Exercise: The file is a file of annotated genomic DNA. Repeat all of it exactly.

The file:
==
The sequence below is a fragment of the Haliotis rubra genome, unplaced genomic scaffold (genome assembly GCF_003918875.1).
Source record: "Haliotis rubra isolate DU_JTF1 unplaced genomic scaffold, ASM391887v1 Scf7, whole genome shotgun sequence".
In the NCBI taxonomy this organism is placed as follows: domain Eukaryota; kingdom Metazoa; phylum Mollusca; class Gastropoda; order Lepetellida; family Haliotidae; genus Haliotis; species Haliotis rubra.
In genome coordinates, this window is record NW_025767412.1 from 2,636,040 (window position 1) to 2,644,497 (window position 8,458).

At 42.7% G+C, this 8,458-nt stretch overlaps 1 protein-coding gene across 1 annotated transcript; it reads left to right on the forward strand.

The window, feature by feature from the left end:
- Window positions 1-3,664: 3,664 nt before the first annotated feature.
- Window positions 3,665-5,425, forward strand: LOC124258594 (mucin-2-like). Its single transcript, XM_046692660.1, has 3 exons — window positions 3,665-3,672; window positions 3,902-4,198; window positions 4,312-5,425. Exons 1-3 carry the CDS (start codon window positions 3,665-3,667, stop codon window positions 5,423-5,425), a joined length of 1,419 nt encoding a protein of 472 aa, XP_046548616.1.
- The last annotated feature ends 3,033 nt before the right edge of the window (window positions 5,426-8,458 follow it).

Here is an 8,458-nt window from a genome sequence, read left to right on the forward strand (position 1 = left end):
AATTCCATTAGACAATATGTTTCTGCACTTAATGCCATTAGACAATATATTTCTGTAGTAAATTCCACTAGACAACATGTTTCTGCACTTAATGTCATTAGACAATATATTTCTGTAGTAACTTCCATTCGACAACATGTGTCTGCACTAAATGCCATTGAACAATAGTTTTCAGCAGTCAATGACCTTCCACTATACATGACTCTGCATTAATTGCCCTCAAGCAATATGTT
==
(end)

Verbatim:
The sequence below is a fragment of the Haliotis rubra genome, unplaced genomic scaffold (genome assembly GCF_003918875.1).
Source record: "Haliotis rubra isolate DU_JTF1 unplaced genomic scaffold, ASM391887v1 Scf7, whole genome shotgun sequence".
In the NCBI taxonomy this organism is placed as follows: domain Eukaryota; kingdom Metazoa; phylum Mollusca; class Gastropoda; order Lepetellida; family Haliotidae; genus Haliotis; species Haliotis rubra.
In genome coordinates, this window is record NW_025767412.1 from 2,636,040 (window position 1) to 2,644,497 (window position 8,458).

At 42.7% G+C, this 8,458-nt stretch overlaps 1 protein-coding gene across 1 annotated transcript; it reads left to right on the forward strand.

The window, feature by feature from the left end:
- Window positions 1-3,664: 3,664 nt before the first annotated feature.
- Window positions 3,665-5,425, forward strand: LOC124258594 (mucin-2-like). Its single transcript, XM_046692660.1, has 3 exons — window positions 3,665-3,672; window positions 3,902-4,198; window positions 4,312-5,425. Exons 1-3 carry the CDS (start codon window positions 3,665-3,667, stop codon window positions 5,423-5,425), a joined length of 1,419 nt encoding a protein of 472 aa, XP_046548616.1.
- The last annotated feature ends 3,033 nt before the right edge of the window (window positions 5,426-8,458 follow it).

Here is an 8,458-nt window from a genome sequence, read left to right on the forward strand (position 1 = left end):
AATTCCATTAGACAATATGTTTCTGCACTTAATGCCATTAGACAATATATTTCTGTAGTAAATTCCACTAGACAACATGTTTCTGCACTTAATGTCATTAGACAATATATTTCTGTAGTAACTTCCATTCGACAACATGTGTCTGCACTAAATGCCATTGAACAATAGTTTTCAGCAGTCAATGACCTTCCACTATACATGACTCTGCATTAATTGCCCTCAAGCAATATGTT